Ruling: Michigan Cities Can Still Prevent Migration Of PEG Channels


Michigan cities will be able to continue to prevent the migration of their public, educational and government channels into the 900-channel area at least until the Federal Communications Commission sets policy on the treatment of such channels, according to an Oct. 3 ruling by a federal court judge.

Judge Victoria Roberts of the U.S. District Court for the Eastern District of Michigan, Southern Division ruled in a dispute between cities, including Dearborn, Warren, Meridian and Bloomfield with Comcast Corp. The cities have specific language in community franchises that bar the movement of PEG channels without the prior permission of the local franchising authority; or language that bars extra charges to subscribers in order to receive PEG programming.

But last year, the state passed a franchising law, moving that authority to the state level and barring local agreements that had terms more onerous than the ones in the state law on PEG carriage. Citing that bill, Comcast notified cities it would digitize and move PEG channels in their communities.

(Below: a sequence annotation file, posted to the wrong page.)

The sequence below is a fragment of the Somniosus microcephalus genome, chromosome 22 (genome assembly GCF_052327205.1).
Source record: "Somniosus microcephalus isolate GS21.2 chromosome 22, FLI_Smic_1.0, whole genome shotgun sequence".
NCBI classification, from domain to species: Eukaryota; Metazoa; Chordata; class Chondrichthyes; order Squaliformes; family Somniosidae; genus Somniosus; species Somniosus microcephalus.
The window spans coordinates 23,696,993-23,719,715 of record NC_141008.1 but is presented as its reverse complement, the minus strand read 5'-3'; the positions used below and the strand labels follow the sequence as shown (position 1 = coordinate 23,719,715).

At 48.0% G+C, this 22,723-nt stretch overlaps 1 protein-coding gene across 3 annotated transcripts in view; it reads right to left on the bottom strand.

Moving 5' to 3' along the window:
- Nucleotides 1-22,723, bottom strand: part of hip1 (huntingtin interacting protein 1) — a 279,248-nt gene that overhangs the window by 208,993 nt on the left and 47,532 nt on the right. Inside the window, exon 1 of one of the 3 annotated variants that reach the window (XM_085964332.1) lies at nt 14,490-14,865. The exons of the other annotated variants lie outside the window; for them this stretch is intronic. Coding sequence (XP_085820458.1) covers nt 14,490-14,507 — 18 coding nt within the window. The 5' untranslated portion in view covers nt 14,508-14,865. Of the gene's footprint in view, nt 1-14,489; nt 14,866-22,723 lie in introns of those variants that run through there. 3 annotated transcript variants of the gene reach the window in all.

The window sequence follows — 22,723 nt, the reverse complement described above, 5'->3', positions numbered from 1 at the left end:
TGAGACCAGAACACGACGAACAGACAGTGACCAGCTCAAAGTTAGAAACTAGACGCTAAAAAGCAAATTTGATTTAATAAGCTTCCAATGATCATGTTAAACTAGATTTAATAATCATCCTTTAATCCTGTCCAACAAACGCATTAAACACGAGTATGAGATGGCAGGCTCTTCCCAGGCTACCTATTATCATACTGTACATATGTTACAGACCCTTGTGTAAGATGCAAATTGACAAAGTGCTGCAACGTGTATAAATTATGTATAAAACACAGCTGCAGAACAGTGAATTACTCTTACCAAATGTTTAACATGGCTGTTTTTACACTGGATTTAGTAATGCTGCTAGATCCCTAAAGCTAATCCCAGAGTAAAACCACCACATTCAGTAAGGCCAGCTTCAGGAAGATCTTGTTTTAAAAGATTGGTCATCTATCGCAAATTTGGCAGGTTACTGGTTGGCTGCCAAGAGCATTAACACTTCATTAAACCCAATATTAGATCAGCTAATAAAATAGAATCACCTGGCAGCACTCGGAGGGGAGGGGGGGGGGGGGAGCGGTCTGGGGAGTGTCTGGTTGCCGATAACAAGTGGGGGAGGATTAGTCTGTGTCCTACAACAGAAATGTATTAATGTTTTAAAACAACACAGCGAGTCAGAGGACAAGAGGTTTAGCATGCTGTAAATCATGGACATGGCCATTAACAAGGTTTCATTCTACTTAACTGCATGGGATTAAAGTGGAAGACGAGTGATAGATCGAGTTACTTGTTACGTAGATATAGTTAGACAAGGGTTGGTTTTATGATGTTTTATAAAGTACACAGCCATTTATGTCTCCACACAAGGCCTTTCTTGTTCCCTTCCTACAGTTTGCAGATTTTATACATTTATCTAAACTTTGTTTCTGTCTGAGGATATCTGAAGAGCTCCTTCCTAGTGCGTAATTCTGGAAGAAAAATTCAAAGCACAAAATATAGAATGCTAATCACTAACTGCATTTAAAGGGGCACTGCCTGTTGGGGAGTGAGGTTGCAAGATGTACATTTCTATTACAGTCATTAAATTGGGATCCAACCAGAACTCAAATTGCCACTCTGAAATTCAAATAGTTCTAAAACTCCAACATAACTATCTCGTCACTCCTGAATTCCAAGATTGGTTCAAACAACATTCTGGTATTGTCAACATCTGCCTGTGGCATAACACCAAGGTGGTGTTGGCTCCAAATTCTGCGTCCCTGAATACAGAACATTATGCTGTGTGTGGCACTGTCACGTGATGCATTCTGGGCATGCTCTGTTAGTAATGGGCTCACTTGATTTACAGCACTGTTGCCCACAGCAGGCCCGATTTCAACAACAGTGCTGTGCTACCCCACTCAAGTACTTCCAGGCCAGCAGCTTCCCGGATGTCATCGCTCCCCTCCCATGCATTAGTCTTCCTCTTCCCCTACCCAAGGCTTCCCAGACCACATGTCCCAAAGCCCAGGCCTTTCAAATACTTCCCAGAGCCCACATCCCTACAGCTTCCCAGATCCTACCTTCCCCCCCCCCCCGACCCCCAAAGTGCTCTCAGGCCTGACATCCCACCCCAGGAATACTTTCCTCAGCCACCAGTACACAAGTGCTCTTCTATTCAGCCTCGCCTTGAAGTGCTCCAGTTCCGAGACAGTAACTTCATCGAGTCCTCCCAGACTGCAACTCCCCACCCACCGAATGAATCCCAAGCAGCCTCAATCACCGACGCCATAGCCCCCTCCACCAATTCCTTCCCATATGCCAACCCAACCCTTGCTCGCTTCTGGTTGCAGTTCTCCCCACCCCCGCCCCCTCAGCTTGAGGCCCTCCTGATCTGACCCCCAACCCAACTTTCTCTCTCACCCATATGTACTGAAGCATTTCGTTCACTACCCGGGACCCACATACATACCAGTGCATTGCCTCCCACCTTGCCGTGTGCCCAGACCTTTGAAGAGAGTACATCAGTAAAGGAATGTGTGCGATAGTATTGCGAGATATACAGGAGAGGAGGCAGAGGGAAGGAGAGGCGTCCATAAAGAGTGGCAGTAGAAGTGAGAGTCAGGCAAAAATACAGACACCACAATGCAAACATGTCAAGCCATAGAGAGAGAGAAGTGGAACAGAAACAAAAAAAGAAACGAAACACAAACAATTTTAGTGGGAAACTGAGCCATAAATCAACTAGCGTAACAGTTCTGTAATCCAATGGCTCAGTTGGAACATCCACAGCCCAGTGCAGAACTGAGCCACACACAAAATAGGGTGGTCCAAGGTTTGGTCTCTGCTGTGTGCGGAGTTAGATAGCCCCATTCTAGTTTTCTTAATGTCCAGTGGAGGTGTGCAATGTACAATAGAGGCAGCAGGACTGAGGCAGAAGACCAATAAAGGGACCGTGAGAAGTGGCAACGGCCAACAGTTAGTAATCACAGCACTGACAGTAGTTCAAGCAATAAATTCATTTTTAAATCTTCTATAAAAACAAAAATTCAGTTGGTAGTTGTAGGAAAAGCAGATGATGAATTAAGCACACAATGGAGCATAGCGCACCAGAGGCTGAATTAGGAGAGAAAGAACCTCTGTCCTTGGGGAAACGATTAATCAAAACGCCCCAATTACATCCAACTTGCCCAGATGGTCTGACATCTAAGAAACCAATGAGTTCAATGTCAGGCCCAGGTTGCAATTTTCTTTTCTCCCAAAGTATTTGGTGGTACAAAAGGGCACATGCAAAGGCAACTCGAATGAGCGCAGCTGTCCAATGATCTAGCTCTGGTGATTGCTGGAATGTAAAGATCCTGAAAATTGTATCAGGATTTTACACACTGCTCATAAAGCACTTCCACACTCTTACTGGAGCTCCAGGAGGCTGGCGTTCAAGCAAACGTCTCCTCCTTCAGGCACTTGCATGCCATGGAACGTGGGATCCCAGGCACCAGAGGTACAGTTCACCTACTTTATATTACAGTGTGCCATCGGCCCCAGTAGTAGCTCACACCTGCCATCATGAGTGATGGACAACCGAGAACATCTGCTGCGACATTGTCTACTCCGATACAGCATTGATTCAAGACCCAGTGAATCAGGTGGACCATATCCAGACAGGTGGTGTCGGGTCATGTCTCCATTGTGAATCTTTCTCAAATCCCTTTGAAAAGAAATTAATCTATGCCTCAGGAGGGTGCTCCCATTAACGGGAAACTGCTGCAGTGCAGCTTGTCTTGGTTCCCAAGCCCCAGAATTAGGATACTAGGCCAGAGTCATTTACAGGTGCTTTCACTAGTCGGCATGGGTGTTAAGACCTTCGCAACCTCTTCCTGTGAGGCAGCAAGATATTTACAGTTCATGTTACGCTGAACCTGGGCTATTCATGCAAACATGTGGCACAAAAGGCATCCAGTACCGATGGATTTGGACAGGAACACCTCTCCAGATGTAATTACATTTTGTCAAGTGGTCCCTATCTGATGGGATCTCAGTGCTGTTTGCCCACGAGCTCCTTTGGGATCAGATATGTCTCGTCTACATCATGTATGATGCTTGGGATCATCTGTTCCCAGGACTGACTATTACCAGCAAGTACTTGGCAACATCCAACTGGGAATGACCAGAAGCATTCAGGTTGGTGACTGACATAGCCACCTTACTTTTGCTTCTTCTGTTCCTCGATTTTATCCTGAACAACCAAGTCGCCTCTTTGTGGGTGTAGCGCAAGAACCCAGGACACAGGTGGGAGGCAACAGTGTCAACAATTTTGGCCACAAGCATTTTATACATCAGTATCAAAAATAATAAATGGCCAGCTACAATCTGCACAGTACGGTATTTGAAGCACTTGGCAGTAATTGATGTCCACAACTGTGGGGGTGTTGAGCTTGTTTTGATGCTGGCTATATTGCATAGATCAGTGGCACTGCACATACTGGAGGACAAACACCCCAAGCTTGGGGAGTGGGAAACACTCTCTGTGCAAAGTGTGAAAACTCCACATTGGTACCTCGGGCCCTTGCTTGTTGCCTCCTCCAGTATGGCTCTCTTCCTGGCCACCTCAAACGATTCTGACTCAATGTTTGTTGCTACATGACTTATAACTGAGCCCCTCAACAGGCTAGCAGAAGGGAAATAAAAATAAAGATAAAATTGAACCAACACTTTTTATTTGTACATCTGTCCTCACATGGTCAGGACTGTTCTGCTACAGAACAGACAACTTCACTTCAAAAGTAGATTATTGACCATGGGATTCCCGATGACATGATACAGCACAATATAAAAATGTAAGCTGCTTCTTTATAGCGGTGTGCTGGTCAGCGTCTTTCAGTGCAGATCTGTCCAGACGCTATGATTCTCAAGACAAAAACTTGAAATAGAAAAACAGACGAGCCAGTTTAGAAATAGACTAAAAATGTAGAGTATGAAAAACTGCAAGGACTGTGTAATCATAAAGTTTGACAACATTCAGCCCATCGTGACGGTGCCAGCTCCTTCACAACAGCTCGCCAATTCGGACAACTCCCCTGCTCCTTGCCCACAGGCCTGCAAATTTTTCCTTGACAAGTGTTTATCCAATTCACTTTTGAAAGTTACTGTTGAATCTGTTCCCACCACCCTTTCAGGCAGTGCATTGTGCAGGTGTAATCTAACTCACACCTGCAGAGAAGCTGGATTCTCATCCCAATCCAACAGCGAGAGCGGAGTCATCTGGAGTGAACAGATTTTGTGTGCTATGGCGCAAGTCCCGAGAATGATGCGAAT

The cities successfully blocked that move in January when they obtained a preliminary injunction from Judge Roberts.

Roberts' Friday ruling came on Comcast’s motion to dismiss the action. But the cable operator was not successful. In the part of the motion Roberts did rule on, she said that when there is a conflict between state and federal law, the state is preempted and federal law specifies that local franchisees can regulate PEG channels.

However, many other issues raised in the suit are not addressed by federal law, she opined.

Congress wrote the federal Cable Act in 1996 and lawmakers did not anticipate technological questions posed now by the existence of analog and digital platforms. The technical issues are beyond the expertise of judges, she wrote, indicating she will refer several issues to the FCC for a ruling, such as whether an operator can require payment for equipment to view PEG, whether such charges are discriminatory and whether cities can command basic tier placement in areas subject to effective competition.

The judge intends to forward the questions to the FCC by Oct. 17.